“People all over the world… join hands… start a love train, love train…”
We go back almost a half-century for this classic rhythm and blues chestnut. “Love Train” was only one of the smash hits on the 1972 “Backstabber” album by Canton Ohio’s very own O’Jays. I know that my old Philips turntable got worn out playing this one back in the day. If you want to feel better about the world as we emerge from the COVID-19 cave, hop on YouTube and turn it up.
“Love Train” also nicely sums up market sentiment thus far in 2021. The old adage “Sell in May and go away” didn’t ring true this year, although there was some temporary volatility. Hot news on the inflation front sent equities on a three-day selling bender, but the dip was almost immediately reversed and stocks ended the month on a relative up note. The wildest action was in the cryptocurrency arena. Elon Musk’s appearance on Saturday Night Live, combined with the announcement that Tesla would no longer be accepting Bitcoin for new vehicle purchases, roiled the space. Troughs of 40% and more rapidly occurred across all cryptos. By month-end, there was some recovery, but not enough to restore former lofty levels.
As part of the inflation story, the price of crude oil continued to rise. We’re seeing $3/gallon at the gas pumps just in time for the summer driving season. It’s amazing how the powers to be manage to make this happen almost every year. Unlike many others of its ilk floating around, this is a conspiracy theory that actually might be true. The fixed income space also reacted to the inflation scare. Interest rates rose on the news but scaled back a couple weeks later.
There’s been quite a bit of chatter about bubbles lately. JP Morgan Chase CEO Jamie Dimon opined that one exists in the US housing market. Given the fact that the supply/demand curve is the wackiest in recent memory (plenty of demand but no supply of single-family residences), I agree with him. The fact that gold has reached levels not seen since the early days of the Obama administration is also a cause for concern, as the precious metal is commonly seen as a fear trade. How do we interpret these crosscurrents?
I’ve stated many times that Wall Street is a future-looking mechanism. It’s far more concerned with what it sees 6-12 months from now than today’s news. The anecdotal flow of re-engaging with life is becoming impressive. Restaurants have gone from moribund to pack. Planes are full and carriers are increasing flight schedules. Many countries in the EU will be open to foreign visitors this month. Cruise lines are getting permission to sail, both here and in Europe. Retail stores are seeing tremendous activity. The pent-up consumer demand is nothing to be trifled with. Positive sentiment goes a long way.
That being said, summer is often a tricky time for markets. Traders take vacations with their families, and volume is generally lower than at other times of the year. It stands to reason that volatility increases during Wall Street’s slow season. When traders are away, the algorithm machines tend to play. Therefore, we could see some erratic moves over the next three months. However, the foundation bulwarks of solid corporate earnings and cheap money are still intact. Unless that firewall crumbles, I remain cautiously optimistic despite some apparent valuation issues.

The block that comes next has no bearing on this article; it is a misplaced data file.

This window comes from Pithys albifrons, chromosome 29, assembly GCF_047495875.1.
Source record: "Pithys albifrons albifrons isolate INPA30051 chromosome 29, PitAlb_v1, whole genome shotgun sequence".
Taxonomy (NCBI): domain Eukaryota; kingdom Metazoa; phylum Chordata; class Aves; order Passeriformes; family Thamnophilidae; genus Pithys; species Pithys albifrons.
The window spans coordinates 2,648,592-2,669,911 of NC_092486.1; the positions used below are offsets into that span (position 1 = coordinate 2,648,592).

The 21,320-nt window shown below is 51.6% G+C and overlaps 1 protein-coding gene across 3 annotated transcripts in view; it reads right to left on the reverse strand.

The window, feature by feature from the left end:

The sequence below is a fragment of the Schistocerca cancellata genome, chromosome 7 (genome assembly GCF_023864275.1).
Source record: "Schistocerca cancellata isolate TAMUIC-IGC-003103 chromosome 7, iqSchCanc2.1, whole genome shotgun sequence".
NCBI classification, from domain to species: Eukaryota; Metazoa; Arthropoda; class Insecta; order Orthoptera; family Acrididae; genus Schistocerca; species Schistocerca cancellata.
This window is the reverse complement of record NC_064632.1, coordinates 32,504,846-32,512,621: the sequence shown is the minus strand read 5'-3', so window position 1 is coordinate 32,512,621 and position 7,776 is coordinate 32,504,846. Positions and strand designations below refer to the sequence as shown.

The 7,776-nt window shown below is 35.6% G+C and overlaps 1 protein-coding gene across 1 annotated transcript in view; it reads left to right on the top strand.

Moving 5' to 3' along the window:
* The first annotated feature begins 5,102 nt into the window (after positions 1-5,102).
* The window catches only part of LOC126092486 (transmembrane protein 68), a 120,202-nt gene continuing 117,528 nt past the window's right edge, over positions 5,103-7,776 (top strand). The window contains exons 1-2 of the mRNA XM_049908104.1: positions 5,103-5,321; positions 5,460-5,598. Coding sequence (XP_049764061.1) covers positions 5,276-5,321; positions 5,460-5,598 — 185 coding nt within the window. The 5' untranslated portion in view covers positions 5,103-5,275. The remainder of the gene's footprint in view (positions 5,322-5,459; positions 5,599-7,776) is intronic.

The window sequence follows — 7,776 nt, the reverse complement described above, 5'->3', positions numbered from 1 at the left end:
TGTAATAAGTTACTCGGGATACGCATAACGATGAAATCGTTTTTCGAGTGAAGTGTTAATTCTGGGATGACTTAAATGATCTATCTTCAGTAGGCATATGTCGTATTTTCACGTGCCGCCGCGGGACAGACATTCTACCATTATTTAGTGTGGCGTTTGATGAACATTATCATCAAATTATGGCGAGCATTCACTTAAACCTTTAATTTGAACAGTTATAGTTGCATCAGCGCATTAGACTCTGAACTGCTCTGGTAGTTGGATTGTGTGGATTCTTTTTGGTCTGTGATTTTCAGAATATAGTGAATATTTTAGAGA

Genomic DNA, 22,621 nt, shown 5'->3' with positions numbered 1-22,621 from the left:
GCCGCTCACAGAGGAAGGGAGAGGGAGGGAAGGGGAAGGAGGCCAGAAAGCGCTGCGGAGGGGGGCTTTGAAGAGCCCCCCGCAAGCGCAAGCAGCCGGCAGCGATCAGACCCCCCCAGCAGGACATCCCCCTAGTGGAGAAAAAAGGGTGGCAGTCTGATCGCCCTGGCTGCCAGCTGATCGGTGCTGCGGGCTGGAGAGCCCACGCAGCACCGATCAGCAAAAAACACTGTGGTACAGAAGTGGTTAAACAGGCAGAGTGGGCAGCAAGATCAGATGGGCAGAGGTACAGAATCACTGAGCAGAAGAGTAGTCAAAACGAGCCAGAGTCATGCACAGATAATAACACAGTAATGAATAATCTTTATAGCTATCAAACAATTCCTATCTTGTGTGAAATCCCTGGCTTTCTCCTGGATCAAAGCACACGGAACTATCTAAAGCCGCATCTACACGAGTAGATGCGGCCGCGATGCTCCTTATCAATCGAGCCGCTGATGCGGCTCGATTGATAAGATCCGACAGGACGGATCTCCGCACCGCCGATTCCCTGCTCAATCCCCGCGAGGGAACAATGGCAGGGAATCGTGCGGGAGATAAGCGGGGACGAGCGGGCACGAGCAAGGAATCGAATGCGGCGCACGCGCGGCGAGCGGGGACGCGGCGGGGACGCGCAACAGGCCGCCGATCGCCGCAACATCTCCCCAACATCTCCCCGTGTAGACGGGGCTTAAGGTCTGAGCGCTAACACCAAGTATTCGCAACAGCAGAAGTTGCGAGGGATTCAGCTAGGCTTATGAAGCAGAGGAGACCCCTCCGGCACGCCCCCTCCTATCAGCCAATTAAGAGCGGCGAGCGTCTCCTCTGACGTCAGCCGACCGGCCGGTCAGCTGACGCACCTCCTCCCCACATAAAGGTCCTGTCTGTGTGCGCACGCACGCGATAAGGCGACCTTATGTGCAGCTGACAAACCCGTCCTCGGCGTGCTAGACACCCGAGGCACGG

What could derail the love train? President Biden slipped his budget proposal literally under the door on the Friday before the Memorial Day holiday. Talk about proverbially burying the lead story! In order to pay for infrastructure and added stimulus, tax rates would be increased at both the individual and corporate levels. Capital gains rates would be hiked on the most wealthy. Beneficial estate tax provisions would also be gutted if budget provisions are passed.
Wall Street has taken this news with surprising equanimity. Perhaps it believes that the proposed tax increases will either be muted or rejected entirely. Since no Republican will vote for a tax increase of any kind, it only takes one Democratic Senator to quash the deal. It will be interesting to see, for example, how Joe Manchin of West Virginia will vote. He appears to be the linchpin swing person at this point. There will doubtless be plenty of debate and divisive rancor in the months to come.
In the meantime, RC, Ruth, and I are monitoring portfolios and looking forward to FINALLY being able to have in-person meetings with our vaccinated friends. That wonderful change in and of itself puts a smile on my face. Please feel free to call or e-mail with your thoughts and comments.
The opinions expressed in this letter are those of William Schiffman and should not be construed as specific investment advice. All information is believed to be from reliable sources; however, no representation is made to its completeness or accuracy. All economic and performance information is historical and not indicative of future results. Diversification cannot assure a profit or guarantee against a loss. The S&P 500 Index is a broad based unmanaged index of 500 stocks, which is widely recognized as representative of the equity market in general. Indices are unmanaged and do not incur fees. One cannot directly invest in an index.
Fee-Based Planning offered through W3 Wealth Advisors, LLC – a State Registered Investment Advisor – Third Party Money Management offered through ValMark Advisers, Inc. a SEC Registered Investment Advisor – Securities offered through ValMark Securities, Inc. Member FINRA, SIPC – 130 Springside Drive, Suite 300 Akron, Ohio 44333-2431 * 1-800-765-5201 – W3 Wealth Management, LLC and W3 Wealth Advisors, LLC are separate entities from ValMark Securities, Inc. and ValMark Advisers, Inc.